Tag Archives: sycamores




Color comes with cold and wet

within the canyon, even before

the creek flows or sycamores burn


leather brown to shed their clothes—

white bodies tangled in a pagan dance

to gods unknown.  Orioles return


as sparks in the brush, levity

in the pink overcast of dawn.

We glean the fallen skeletons


of oak and brittle manzanita

to fill the woodstove. Curious cattle

come to wonder what we’re about.



Last flash of limbs

in a pagan dance

as shadows crawl

across the creek

to pull night’s curtain up

into the stars.


The canyon has come to life

with promises of spring—

birds and trees are talking

above the bulls’ primal bellowing—

tension spills with energy.


Shrill yips and howls

in every draw ignites

another all-night

canine celebration

to exasperate the dogs.


Even the old flesh perks up

with fresh strategies,

just in case the market’s up

and we get more rain—

just enough to do it over again.

Bulls to Greasy

Allie and Terri coming out of Sulphur after driving the bulls with Robbin to Ragle Springs.  The sycamores are turning, brief yellows and oranges before settling on a rusty brown, the leaves will cling until the first good storm—but nothing in sight, feeding more hay.   




Naked girls reach for the light

                    stage right,
                    day’s end:

with alabaster limbs washed
after a good rain, leaves
puddled in the shadows
at their feet as the sun sets
a little south of the western myth
and the three hundred pagan souls
that owned this canyon,

hills worn smooth—
centuries of cobbles seized
by knotted roots
chasing water
still claim the creek.

A battered jeep limps
home for repairs
down the road between us,
a day at play
in fresh mud and snow

and the girls keep dancing
unconcerned and unafraid

                    of time

                    for me.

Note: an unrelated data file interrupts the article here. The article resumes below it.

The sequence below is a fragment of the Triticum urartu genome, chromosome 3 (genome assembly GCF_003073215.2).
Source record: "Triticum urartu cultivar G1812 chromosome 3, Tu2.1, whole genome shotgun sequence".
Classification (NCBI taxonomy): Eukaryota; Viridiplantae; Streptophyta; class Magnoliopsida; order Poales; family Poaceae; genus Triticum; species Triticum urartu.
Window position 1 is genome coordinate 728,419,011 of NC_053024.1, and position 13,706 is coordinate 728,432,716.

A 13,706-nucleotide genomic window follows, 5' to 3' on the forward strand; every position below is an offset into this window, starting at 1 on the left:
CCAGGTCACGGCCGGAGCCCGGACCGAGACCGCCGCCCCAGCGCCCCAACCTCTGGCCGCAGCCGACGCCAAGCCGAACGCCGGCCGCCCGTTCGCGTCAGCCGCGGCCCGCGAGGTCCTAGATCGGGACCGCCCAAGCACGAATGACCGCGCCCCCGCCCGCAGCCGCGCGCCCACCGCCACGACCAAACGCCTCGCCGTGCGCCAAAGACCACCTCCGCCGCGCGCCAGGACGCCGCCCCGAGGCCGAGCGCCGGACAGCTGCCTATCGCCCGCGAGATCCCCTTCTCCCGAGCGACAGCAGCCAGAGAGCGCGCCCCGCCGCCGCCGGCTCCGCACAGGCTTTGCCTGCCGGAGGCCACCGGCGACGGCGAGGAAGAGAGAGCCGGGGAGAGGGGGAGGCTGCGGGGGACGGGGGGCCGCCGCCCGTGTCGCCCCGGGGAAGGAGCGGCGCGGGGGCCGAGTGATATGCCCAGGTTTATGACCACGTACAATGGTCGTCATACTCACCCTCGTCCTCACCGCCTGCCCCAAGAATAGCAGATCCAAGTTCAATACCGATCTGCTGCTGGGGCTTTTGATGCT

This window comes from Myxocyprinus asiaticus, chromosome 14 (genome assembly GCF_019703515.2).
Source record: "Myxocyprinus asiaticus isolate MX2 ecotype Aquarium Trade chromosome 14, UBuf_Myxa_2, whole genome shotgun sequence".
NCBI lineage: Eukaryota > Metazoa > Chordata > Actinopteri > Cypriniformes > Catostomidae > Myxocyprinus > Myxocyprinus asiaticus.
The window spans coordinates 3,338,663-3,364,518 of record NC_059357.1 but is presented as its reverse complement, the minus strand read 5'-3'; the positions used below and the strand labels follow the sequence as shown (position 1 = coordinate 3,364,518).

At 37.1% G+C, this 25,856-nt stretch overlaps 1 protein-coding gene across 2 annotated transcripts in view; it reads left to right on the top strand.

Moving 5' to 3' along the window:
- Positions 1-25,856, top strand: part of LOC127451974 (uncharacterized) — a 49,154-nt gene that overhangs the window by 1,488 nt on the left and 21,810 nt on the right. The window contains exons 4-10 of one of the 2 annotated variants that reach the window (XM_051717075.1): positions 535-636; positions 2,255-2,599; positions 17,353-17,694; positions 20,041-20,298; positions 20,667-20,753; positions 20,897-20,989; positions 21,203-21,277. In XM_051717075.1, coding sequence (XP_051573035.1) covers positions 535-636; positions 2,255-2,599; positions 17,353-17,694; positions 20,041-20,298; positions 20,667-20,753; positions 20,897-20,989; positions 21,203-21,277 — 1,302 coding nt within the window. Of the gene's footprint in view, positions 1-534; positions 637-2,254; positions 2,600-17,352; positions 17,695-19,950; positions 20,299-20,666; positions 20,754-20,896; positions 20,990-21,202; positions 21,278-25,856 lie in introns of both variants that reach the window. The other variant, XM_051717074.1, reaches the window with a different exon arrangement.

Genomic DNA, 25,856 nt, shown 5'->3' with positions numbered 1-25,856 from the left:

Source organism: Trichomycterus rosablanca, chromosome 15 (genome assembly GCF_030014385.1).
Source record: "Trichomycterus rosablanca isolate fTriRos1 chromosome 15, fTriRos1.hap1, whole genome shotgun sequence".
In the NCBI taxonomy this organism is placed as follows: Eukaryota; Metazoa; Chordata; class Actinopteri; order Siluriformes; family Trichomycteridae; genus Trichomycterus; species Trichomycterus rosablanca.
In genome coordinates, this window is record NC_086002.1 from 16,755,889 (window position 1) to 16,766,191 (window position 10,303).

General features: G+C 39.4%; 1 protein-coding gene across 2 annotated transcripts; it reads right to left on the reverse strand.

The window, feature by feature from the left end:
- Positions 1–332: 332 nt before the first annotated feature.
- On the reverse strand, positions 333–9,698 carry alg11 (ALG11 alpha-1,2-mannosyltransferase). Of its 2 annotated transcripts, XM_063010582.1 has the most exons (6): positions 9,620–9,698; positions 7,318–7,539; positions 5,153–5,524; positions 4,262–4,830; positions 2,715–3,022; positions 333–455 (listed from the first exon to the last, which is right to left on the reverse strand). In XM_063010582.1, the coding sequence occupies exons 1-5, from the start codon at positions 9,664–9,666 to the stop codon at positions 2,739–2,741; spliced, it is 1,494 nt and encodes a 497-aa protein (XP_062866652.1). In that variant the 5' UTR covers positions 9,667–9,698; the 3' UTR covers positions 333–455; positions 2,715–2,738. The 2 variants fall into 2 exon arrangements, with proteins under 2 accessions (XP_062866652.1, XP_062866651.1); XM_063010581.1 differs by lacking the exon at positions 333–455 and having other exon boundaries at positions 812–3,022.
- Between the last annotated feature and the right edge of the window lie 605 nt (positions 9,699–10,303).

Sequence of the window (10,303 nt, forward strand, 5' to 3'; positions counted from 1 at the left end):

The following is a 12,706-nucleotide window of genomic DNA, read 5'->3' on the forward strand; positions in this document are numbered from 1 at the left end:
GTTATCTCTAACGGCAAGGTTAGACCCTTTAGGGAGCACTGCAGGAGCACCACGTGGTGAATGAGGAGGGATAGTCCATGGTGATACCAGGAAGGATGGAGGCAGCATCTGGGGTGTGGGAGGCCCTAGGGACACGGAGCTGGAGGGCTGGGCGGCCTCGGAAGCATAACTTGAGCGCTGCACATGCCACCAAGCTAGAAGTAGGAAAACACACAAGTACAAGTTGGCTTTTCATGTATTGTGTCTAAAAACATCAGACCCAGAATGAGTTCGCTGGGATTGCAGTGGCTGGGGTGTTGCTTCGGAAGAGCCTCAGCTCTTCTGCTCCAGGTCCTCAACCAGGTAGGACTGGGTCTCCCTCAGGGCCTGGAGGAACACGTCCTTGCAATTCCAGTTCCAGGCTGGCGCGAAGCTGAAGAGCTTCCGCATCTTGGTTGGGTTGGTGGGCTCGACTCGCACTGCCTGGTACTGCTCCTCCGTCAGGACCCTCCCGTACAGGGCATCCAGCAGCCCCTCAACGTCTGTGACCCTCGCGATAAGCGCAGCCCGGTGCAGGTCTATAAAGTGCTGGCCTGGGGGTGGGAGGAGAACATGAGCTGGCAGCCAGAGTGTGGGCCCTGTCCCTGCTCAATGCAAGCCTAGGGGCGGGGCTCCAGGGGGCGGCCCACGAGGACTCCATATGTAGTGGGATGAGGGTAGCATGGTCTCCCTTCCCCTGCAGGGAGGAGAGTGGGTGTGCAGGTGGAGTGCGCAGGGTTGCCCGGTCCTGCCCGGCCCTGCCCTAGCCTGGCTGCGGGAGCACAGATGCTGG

Crawling between the cobbles,
the creek begins to run again
lifting a discarded cover of leaves

into fragile rafts downstream
in the prolonged undressing
awaiting a freeze. White flesh

shows on some, bare limbs
reaching outward like flashers
in open russet trench coats

having shed their blush of crimson
weeks ago—slow and deliberate
provocations for hundreds of years

here, of frolicking sycamores, naked
nymphs dancing across the creek
when no one is looking.





Three hundred rings along the creek,
five months dry—another chance
to live, another chance to die

marked with autumn’s fleeting
splendor. Soon naked and lithe,
these old sycamores will cavort

the winter long, memorize and
improvise each lunge and pirouette
until the dance is crystalized

within my mind. Blessed be
the seasons as examples of
yet another chance to get it right.


Grass and Rain




Not quite déjà vu, Saturday’s sun set under clear skies after another half-inch rain, illuminating the sycamores again, but with less intensity. This is the perspective I wanted for yesterday’s post, but by the time I got to this position, the light was gone. When you’ve got grass and rain, you’ve got time to think about other things.


Between Rains




The light changes quickly after breaks in the weather. We had just received a half-inch of rain by Tuesday evening as the sun was setting behind the ridge. Overcast in the canyon but clearing in the valley west of us, the sun found a thin slot between the ridge and clouds to spotlight the sycamores along the creek, our dancing girls.






On the weather map,
a week of storms
four days out

turned down
to a heavy mist
to quell the flames

before the downpour,
wind and rain—
a tame disrobing

before a shower
of leaves that leave
the road between

barbed wire fences
full to the hubcaps
with bedclothes.






Show starts at two
across the road
with wind and rain—

girls shedding
enflamed leaves
in a slow strip tease

of fire exposing
long white limbs
in a chorus line

of dancing nymphs
along the creek
all ready to go

come hell
or high water.